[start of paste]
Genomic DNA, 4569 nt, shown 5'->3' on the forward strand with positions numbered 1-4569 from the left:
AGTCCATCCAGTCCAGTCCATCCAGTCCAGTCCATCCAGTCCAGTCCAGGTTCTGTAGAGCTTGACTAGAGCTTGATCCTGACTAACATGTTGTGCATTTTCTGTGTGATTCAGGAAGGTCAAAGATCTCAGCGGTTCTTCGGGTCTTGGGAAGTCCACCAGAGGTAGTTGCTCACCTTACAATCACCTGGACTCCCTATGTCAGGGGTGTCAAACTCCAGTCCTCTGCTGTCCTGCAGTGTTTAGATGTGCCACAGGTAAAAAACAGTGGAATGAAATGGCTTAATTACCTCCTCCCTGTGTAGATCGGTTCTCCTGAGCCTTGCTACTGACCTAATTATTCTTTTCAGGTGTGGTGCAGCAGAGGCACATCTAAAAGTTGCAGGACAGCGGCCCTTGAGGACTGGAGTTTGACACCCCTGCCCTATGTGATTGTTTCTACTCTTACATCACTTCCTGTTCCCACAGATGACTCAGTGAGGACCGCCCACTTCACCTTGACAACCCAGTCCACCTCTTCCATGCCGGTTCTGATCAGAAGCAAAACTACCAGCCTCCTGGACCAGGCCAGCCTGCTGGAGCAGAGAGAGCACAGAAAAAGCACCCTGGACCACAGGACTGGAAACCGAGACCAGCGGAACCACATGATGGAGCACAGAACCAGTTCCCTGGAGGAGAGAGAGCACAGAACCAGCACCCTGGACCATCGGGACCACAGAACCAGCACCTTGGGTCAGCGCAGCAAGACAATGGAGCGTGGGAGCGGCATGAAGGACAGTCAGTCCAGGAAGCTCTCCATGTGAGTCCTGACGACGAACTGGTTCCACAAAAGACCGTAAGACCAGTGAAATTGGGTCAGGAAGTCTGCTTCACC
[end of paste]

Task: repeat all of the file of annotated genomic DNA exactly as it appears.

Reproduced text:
Genomic DNA, 4569 nt, shown 5'->3' on the forward strand with positions numbered 1-4569 from the left:
AGTCCATCCAGTCCAGTCCATCCAGTCCAGTCCATCCAGTCCAGTCCAGGTTCTGTAGAGCTTGACTAGAGCTTGATCCTGACTAACATGTTGTGCATTTTCTGTGTGATTCAGGAAGGTCAAAGATCTCAGCGGTTCTTCGGGTCTTGGGAAGTCCACCAGAGGTAGTTGCTCACCTTACAATCACCTGGACTCCCTATGTCAGGGGTGTCAAACTCCAGTCCTCTGCTGTCCTGCAGTGTTTAGATGTGCCACAGGTAAAAAACAGTGGAATGAAATGGCTTAATTACCTCCTCCCTGTGTAGATCGGTTCTCCTGAGCCTTGCTACTGACCTAATTATTCTTTTCAGGTGTGGTGCAGCAGAGGCACATCTAAAAGTTGCAGGACAGCGGCCCTTGAGGACTGGAGTTTGACACCCCTGCCCTATGTGATTGTTTCTACTCTTACATCACTTCCTGTTCCCACAGATGACTCAGTGAGGACCGCCCACTTCACCTTGACAACCCAGTCCACCTCTTCCATGCCGGTTCTGATCAGAAGCAAAACTACCAGCCTCCTGGACCAGGCCAGCCTGCTGGAGCAGAGAGAGCACAGAAAAAGCACCCTGGACCACAGGACTGGAAACCGAGACCAGCGGAACCACATGATGGAGCACAGAACCAGTTCCCTGGAGGAGAGAGAGCACAGAACCAGCACCCTGGACCATCGGGACCACAGAACCAGCACCTTGGGTCAGCGCAGCAAGACAATGGAGCGTGGGAGCGGCATGAAGGACAGTCAGTCCAGGAAGCTCTCCATGTGAGTCCTGACGACGAACTGGTTCCACAAAAGACCGTAAGACCAGTGAAATTGGGTCAGGAAGTCTGCTTCACC